Synchrony Collapse
Jan Adriaans
duration 6'24''

In Synchrony Collapse two people talk about how they experience reality being confronted with a condition called Charles Bonnet Syndrome. Because of going blind later in life, both persons receive pseudo-hallucinations, phantom visions not related to other input in that moment. Thus for these persons to function, they have to detach their hallucinations from other senses and cognitive experiences. Thomas Metzinger’s theory on the ‘Phenomenal Self Model’ elaborates on how we synchronize those sensory stimuli and cognitive experiences into a here and now. The PSM is a virtual organ that represents us the world. It makes us into naïve realists because it’s only representing the result, not the mechanism itself. We see the world but not the window we look through. Only when we are aware of it’s failure we get an idea of its endless possibilities. “When the window is dirty or cracked, we immediately realize that conscious perception is only an interface, and we become aware of the medium itself. If the book in your hands lost its transparency, you would experience it as a state of your mind rather than as an element of the outside world. You would immediately doubt its independent existence. Precisely this happens in various situations—for example, in visual hallucinations during which the patient is aware of hallucinating.”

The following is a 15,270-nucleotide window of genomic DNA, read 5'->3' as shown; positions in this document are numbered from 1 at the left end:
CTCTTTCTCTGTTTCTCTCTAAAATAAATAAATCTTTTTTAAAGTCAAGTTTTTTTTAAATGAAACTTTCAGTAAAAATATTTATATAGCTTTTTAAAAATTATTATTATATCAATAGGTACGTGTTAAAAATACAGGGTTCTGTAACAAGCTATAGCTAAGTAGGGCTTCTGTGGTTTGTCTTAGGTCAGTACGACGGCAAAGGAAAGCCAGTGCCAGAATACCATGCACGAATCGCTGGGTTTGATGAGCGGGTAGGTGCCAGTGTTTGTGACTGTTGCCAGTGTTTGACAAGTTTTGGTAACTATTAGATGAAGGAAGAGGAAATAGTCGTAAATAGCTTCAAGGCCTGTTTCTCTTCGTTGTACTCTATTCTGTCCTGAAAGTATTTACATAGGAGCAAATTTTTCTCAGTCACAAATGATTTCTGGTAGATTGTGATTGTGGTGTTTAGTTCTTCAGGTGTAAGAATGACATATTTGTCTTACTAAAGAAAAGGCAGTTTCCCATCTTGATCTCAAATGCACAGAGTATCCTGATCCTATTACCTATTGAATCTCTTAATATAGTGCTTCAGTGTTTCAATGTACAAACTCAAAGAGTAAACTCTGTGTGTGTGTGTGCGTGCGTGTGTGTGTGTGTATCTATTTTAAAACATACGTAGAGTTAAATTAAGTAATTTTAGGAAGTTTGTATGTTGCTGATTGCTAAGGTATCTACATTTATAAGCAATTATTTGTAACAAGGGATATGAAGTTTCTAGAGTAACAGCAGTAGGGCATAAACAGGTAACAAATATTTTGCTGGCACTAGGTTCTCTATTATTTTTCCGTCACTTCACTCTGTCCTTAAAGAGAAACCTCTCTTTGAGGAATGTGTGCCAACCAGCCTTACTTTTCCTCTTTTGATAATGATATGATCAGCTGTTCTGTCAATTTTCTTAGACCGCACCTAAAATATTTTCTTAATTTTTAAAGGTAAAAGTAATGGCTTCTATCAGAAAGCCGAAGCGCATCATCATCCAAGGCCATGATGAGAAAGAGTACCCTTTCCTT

There is no solid form of self and experience is synthetic. The acknowledgment of these human features open up new possibilities for the mind, and offer glimpse to a universal being.

Synchrony Collapse fragment from Jan Adriaans on Vimeo.